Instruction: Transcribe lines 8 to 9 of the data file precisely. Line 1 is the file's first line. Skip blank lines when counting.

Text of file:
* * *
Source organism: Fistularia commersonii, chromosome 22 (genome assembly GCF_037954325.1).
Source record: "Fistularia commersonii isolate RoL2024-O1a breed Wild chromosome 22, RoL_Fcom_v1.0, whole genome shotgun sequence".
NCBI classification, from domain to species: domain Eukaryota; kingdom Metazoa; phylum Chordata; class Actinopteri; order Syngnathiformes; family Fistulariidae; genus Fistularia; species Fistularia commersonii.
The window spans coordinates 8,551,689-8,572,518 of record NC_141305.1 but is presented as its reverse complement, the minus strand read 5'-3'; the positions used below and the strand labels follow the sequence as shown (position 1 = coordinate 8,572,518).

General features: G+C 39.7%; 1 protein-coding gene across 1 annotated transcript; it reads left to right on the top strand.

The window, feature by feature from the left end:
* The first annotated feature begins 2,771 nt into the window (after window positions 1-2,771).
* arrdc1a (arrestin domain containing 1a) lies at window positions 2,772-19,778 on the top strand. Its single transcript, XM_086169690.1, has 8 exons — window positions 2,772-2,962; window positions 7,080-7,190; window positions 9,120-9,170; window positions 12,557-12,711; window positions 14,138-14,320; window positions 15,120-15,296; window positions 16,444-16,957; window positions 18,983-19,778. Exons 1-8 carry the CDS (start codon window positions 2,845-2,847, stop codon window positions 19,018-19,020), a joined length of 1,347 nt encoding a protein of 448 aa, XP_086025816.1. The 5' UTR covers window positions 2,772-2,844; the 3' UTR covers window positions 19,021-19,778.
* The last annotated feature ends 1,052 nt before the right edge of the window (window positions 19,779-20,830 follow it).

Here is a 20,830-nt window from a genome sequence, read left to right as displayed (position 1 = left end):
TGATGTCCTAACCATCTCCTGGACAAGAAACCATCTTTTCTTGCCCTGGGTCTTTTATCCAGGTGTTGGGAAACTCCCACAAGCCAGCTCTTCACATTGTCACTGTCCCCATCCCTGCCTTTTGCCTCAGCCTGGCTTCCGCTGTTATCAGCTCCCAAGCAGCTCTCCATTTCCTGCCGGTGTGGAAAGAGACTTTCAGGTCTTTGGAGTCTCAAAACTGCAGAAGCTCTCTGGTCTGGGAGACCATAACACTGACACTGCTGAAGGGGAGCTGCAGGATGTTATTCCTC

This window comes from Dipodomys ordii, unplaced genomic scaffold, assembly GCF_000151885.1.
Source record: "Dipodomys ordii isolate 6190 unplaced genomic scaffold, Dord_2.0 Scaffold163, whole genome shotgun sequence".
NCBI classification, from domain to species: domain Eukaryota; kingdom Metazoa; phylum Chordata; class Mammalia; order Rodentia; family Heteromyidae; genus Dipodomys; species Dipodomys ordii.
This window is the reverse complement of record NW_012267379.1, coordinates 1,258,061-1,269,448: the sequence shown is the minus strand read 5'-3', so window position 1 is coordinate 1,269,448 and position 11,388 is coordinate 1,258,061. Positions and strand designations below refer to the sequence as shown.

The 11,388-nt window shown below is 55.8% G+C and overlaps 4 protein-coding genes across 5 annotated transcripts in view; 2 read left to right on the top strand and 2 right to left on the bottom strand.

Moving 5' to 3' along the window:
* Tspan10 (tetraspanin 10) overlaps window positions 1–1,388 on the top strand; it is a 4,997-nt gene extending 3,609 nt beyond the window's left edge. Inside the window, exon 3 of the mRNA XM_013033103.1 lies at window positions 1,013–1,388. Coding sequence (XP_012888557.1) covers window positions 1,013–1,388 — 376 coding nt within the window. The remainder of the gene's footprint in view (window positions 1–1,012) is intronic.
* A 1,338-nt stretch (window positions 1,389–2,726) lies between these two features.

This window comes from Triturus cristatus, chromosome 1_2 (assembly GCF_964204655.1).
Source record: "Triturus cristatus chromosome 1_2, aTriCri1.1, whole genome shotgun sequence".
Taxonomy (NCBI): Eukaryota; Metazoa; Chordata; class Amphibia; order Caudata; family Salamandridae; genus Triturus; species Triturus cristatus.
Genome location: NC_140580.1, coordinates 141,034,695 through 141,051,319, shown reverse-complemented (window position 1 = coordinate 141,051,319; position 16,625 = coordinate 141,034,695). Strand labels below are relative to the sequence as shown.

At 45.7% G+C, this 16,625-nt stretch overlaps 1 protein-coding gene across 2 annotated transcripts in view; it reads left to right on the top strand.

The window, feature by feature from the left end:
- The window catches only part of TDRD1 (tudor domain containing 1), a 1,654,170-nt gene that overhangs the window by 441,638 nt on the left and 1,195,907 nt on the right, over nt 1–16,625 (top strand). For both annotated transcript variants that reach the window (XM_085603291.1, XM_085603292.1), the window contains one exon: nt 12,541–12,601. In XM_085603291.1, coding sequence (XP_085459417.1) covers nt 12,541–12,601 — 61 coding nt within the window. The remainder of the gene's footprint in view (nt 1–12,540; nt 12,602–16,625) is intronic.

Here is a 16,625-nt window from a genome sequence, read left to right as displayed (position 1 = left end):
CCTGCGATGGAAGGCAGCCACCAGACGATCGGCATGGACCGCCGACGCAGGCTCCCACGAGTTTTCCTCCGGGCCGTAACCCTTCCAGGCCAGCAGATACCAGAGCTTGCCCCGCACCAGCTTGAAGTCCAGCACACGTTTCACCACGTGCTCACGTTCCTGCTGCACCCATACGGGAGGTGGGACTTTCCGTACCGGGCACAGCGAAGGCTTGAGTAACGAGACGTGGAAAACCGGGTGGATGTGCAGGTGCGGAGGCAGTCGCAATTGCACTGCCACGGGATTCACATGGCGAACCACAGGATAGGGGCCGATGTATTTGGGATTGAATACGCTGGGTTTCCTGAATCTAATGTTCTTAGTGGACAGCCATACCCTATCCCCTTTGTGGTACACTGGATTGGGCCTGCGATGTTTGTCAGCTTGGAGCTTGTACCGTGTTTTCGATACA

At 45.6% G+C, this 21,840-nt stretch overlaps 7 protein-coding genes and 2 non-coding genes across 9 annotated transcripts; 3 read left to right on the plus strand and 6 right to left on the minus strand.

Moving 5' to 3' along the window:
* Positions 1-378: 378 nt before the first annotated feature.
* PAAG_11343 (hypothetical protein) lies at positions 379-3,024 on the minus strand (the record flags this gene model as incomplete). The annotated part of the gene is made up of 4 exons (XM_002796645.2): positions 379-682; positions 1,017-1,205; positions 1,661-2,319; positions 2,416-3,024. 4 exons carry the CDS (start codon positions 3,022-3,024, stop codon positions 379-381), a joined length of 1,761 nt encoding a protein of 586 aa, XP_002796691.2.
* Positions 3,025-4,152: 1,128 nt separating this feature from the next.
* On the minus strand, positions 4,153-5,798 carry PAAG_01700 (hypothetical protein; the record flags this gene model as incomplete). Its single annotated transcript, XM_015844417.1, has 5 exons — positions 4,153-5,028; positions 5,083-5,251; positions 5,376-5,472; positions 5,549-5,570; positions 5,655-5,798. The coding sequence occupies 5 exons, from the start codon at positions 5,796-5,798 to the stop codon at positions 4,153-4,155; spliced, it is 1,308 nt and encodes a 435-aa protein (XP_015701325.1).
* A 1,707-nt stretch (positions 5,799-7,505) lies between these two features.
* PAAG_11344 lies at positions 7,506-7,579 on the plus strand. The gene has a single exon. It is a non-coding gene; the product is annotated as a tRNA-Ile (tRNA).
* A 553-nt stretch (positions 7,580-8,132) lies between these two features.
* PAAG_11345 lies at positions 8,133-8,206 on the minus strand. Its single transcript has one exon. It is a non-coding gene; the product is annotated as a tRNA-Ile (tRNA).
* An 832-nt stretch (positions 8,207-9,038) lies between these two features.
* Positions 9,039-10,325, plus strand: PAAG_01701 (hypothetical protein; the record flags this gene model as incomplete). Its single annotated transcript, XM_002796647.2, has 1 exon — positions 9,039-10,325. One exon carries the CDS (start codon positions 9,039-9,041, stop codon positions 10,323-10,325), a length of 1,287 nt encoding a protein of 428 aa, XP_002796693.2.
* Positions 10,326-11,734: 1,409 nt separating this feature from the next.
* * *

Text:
* arrdc1a (arrestin domain containing 1a) lies at window positions 2,772-19,778 on the top strand. Its single transcript, XM_086169690.1, has 8 exons — window positions 2,772-2,962; window positions 7,080-7,190; window positions 9,120-9,170; window positions 12,557-12,711; window positions 14,138-14,320; window positions 15,120-15,296; window positions 16,444-16,957; window positions 18,983-19,778. Exons 1-8 carry the CDS (start codon window positions 2,845-2,847, stop codon window positions 19,018-19,020), a joined length of 1,347 nt encoding a protein of 448 aa, XP_086025816.1. The 5' UTR covers window positions 2,772-2,844; the 3' UTR covers window positions 19,021-19,778.
* The last annotated feature ends 1,052 nt before the right edge of the window (window positions 19,779-20,830 follow it).